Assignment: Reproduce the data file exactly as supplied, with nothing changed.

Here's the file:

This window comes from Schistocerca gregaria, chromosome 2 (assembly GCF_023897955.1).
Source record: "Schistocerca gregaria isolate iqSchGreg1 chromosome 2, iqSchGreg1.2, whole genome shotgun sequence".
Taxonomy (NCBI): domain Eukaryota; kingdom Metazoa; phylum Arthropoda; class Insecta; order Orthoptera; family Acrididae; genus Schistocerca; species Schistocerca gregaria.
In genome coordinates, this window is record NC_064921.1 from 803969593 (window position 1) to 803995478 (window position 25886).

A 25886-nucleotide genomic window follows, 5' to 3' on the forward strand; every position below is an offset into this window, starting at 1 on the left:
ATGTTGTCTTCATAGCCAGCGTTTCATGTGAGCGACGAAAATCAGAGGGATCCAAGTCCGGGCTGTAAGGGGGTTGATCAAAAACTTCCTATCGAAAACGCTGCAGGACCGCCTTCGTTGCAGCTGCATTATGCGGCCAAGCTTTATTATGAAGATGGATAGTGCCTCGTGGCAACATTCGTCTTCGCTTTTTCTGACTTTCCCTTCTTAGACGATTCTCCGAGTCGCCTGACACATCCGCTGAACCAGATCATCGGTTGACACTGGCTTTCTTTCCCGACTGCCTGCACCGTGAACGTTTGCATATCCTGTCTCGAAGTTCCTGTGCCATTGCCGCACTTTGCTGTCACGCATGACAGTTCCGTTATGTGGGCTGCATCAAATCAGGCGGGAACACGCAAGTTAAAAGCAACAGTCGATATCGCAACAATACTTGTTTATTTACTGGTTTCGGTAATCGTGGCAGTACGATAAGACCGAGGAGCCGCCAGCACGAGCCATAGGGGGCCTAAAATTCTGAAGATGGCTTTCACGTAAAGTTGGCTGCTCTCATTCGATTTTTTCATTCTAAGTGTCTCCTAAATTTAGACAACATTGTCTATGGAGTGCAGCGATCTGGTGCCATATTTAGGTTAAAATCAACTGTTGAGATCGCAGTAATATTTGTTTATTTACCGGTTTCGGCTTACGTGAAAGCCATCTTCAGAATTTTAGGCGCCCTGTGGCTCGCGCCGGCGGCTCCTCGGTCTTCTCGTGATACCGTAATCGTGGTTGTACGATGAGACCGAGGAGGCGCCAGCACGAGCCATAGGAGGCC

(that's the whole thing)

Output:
This window comes from Schistocerca gregaria, chromosome 2 (assembly GCF_023897955.1).
Source record: "Schistocerca gregaria isolate iqSchGreg1 chromosome 2, iqSchGreg1.2, whole genome shotgun sequence".
Taxonomy (NCBI): domain Eukaryota; kingdom Metazoa; phylum Arthropoda; class Insecta; order Orthoptera; family Acrididae; genus Schistocerca; species Schistocerca gregaria.
In genome coordinates, this window is record NC_064921.1 from 803969593 (window position 1) to 803995478 (window position 25886).

A 25886-nucleotide genomic window follows, 5' to 3' on the forward strand; every position below is an offset into this window, starting at 1 on the left:
ATGTTGTCTTCATAGCCAGCGTTTCATGTGAGCGACGAAAATCAGAGGGATCCAAGTCCGGGCTGTAAGGGGGTTGATCAAAAACTTCCTATCGAAAACGCTGCAGGACCGCCTTCGTTGCAGCTGCATTATGCGGCCAAGCTTTATTATGAAGATGGATAGTGCCTCGTGGCAACATTCGTCTTCGCTTTTTCTGACTTTCCCTTCTTAGACGATTCTCCGAGTCGCCTGACACATCCGCTGAACCAGATCATCGGTTGACACTGGCTTTCTTTCCCGACTGCCTGCACCGTGAACGTTTGCATATCCTGTCTCGAAGTTCCTGTGCCATTGCCGCACTTTGCTGTCACGCATGACAGTTCCGTTATGTGGGCTGCATCAAATCAGGCGGGAACACGCAAGTTAAAAGCAACAGTCGATATCGCAACAATACTTGTTTATTTACTGGTTTCGGTAATCGTGGCAGTACGATAAGACCGAGGAGCCGCCAGCACGAGCCATAGGGGGCCTAAAATTCTGAAGATGGCTTTCACGTAAAGTTGGCTGCTCTCATTCGATTTTTTCATTCTAAGTGTCTCCTAAATTTAGACAACATTGTCTATGGAGTGCAGCGATCTGGTGCCATATTTAGGTTAAAATCAACTGTTGAGATCGCAGTAATATTTGTTTATTTACCGGTTTCGGCTTACGTGAAAGCCATCTTCAGAATTTTAGGCGCCCTGTGGCTCGCGCCGGCGGCTCCTCGGTCTTCTCGTGATACCGTAATCGTGGTTGTACGATGAGACCGAGGAGGCGCCAGCACGAGCCATAGGAGGCC